1) Get completely plastered on spicy corn beer.
2) Set the brewery, temple, and palace on fire.
Naturally, this was simply the course of action taken to fulfill a ‘ceremonial destruction’ of where they used to live – since both the Wari nation and the neighboring Tiwanaku state were in decline, the Wari people of Cerro Baul probably figured that they had better plans for helping their people survive than to simply continue living up on their flat-topped mountain.
The Wari people and their Tiwanaku neighbors were both agriculturally-based societies, and the Wari had lived since 600 AD on top of a 2,000-foot-high mesa – which might seem somewhat counterproductive, since any traded goods would have needed to be hauled up and down the side of the mountain, a rather dangerous task no matter how you look at it.
However, the most likely explanation was that the Wari wanted to show off their prowess to the Tiwanaku – establishing themselves with a bit of ‘king of the castle’ bravado, since the nearest Tiwanaku city was only 5 miles away and would have been able to see the Wari’s town rather clearly from their vantage point. Mind you, there is no evidence for the two groups ever fighting each other – it seems that the Tiwanaku were more focused on their religious devotion – and both seem to have worshipped the same gods… can you say ‘sibling rivalry’?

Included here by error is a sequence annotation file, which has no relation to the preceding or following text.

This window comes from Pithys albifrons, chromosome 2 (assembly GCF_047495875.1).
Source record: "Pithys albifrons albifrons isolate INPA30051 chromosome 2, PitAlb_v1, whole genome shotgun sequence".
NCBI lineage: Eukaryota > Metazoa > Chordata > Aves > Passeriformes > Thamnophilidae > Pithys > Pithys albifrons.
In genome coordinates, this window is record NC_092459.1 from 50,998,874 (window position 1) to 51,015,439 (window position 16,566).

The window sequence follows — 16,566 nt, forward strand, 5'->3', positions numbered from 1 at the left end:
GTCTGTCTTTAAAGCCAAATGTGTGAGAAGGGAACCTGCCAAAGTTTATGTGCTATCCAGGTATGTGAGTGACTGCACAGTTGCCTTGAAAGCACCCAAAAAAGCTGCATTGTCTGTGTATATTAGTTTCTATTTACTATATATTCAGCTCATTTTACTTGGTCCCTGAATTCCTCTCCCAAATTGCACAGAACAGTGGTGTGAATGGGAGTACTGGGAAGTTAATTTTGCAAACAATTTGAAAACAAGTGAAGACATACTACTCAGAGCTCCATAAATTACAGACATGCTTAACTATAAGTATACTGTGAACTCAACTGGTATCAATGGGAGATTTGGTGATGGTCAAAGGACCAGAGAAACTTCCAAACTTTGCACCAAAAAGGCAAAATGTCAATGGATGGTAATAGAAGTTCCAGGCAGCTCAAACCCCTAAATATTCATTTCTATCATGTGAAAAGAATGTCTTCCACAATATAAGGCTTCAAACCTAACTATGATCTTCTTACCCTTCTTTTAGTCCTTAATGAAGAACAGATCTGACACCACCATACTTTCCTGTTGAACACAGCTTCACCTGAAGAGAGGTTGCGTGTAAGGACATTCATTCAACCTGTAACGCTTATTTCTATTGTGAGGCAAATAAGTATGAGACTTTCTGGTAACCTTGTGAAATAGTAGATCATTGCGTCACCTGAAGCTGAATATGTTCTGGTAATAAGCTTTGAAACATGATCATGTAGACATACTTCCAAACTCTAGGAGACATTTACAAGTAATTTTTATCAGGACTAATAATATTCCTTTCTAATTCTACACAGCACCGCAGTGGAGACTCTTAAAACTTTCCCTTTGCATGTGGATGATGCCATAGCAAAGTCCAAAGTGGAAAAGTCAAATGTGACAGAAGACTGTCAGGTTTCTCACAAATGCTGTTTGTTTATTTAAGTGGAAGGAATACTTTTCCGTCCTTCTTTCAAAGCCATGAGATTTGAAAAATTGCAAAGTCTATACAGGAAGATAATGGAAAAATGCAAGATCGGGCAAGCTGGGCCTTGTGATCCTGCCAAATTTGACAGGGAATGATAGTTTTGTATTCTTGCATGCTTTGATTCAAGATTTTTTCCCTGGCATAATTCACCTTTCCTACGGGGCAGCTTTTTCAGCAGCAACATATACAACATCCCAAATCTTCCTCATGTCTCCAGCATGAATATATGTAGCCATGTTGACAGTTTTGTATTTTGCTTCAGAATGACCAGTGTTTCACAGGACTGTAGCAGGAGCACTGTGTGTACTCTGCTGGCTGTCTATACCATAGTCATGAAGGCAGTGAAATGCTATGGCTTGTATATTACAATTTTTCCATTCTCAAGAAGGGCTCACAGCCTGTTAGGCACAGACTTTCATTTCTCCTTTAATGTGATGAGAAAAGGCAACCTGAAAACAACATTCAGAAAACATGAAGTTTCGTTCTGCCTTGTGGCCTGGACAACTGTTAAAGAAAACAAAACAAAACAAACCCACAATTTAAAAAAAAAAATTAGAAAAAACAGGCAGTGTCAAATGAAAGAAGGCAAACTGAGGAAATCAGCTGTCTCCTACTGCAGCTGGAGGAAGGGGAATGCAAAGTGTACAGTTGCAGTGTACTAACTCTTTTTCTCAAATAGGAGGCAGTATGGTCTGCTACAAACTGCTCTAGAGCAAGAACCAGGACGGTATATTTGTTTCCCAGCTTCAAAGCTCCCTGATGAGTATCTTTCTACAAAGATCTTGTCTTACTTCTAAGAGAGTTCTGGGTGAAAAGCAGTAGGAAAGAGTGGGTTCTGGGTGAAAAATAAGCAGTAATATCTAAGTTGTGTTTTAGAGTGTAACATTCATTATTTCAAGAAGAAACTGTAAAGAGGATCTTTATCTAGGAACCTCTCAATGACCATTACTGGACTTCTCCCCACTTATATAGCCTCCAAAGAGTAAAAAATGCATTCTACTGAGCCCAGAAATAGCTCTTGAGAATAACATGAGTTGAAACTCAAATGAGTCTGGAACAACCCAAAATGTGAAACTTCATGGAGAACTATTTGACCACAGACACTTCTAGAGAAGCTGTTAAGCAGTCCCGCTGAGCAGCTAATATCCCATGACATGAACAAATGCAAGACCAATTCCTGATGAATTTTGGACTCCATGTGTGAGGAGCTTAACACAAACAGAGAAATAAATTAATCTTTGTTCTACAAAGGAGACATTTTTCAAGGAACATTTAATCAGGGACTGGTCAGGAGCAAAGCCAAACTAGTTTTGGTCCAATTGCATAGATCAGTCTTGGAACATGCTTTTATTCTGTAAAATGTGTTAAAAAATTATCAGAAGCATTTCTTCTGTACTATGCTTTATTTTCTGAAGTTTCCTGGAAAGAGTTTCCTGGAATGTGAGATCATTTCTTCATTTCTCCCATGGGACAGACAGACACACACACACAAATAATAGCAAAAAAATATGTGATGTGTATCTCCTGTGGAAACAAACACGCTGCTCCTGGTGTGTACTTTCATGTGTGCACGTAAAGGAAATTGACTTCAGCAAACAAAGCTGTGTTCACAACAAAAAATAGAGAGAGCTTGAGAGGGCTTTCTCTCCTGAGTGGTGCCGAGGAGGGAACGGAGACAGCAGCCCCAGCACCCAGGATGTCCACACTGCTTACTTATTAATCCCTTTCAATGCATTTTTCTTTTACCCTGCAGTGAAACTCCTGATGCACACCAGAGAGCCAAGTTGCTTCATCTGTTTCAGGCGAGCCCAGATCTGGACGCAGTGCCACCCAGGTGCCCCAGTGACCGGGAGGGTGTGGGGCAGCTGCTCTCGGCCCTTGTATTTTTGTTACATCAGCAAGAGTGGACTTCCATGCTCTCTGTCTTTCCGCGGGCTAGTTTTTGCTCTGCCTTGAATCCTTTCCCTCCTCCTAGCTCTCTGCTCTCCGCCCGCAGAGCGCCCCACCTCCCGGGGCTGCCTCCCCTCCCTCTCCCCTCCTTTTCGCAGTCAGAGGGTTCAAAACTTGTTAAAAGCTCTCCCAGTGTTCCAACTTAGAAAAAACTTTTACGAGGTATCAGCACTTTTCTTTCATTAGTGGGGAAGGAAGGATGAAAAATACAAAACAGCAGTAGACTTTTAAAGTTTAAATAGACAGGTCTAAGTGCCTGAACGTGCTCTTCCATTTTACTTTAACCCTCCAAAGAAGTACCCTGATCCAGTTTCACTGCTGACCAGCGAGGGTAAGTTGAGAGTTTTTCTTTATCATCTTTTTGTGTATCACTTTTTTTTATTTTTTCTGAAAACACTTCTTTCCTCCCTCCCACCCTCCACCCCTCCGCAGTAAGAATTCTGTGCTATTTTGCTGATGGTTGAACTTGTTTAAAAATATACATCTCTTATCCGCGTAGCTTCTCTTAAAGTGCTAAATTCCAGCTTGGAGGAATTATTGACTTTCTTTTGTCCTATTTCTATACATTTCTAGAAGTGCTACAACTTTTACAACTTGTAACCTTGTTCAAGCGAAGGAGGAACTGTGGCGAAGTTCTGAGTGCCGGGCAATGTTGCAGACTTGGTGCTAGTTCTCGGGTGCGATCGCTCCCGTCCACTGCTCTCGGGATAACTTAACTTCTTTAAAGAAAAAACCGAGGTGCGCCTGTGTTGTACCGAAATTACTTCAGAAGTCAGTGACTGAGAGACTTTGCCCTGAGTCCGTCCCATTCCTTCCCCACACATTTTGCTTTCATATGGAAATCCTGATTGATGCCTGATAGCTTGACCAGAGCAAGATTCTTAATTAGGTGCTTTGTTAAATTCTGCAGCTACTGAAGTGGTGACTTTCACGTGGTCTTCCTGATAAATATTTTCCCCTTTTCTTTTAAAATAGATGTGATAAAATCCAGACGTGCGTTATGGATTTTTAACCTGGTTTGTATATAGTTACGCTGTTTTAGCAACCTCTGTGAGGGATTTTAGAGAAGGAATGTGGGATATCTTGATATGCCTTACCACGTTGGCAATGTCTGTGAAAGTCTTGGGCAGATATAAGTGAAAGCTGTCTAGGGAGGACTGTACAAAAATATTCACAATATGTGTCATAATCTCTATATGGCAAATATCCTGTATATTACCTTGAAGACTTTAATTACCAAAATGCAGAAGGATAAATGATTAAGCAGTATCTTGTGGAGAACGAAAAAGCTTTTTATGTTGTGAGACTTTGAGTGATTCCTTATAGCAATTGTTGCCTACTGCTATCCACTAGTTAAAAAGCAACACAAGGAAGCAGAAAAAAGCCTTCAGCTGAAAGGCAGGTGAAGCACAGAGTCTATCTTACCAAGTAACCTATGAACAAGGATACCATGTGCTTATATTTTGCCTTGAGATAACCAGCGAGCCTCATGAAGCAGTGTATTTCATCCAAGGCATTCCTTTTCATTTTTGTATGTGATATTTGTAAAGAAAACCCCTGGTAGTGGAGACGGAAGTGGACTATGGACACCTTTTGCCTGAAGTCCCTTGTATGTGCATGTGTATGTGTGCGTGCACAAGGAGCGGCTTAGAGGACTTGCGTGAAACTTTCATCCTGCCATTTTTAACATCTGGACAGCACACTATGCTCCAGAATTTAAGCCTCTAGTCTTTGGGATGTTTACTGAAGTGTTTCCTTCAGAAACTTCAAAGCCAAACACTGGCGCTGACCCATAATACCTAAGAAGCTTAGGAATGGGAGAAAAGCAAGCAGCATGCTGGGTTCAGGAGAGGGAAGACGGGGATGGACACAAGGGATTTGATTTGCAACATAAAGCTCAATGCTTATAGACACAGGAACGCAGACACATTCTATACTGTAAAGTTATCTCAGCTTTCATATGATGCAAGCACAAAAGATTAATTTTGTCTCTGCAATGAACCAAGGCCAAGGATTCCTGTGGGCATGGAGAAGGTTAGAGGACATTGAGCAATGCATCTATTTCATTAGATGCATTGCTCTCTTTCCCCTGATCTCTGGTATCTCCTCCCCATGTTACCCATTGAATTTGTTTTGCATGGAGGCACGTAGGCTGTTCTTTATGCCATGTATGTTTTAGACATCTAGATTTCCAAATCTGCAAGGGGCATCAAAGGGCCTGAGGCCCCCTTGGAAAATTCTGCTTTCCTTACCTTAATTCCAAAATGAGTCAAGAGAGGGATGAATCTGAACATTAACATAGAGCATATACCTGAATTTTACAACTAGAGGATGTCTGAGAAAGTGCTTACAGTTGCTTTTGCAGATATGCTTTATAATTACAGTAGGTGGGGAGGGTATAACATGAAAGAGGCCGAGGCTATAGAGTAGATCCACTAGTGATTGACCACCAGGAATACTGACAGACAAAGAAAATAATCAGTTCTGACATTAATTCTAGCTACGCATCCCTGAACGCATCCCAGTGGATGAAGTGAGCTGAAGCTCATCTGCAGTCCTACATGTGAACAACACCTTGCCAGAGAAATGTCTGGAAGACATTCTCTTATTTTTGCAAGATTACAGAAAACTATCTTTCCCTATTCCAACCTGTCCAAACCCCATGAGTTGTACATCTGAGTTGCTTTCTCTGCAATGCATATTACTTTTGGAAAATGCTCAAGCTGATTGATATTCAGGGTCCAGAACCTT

Another thing both the Wari and the Tiwanaku shared was a deep appreciation for something called ‘chicha’, which was a fermented alcoholic drink made from corn – it was quite similar to modern day beer, and it was consumed in excessive quantities during their necessary drinking rituals.
Michael Moseley, an anthropologist at the University of Florida, had this to say about the Wari and Tiwanaku’s love for beer: “You couldn’t have a ceremony without intoxication; people would drink until they fell down, then get up and start drinking again.” Considering this perspective, perhaps the sudden decline of both cultures around 1000 AD isn’t so inexplicable after all…! Though, of course, it actually seems that a long-term drought was to blame.
Thus, if the drought caused severe problems for these agricultural societies, the Wari probably saw their inconvenient settlement location as less important than it had originally seemed to be – and so, the Wari people brewed up one last batch of beer and promptly set fire to the entire city. Archaeological evidence shows that the roofs of buildings were deliberately burnt and many drinking cups were ‘ritually smashed’.
Since chicha takes a week to brew, the people had time to get themselves organized for the event – evidence shows that there were not only 28 local tribe leaders assembled in the courtyard at the time of the drinking party, but the presence of many, many animal bones shows that the people had quite the feast before heading out to burn the town.
So, after eating too much, and getting far too drunk, the local men went out into their former hometown and set everything in the palace, temple, and brewery that could possibly be combustible on fire – then they threw their beer mugs into the flames, and walked away to start new lives elsewhere… presumably, they had actually taken that part into consideration.
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Tomorrow: Racism in ancient Rome (or the lack thereof)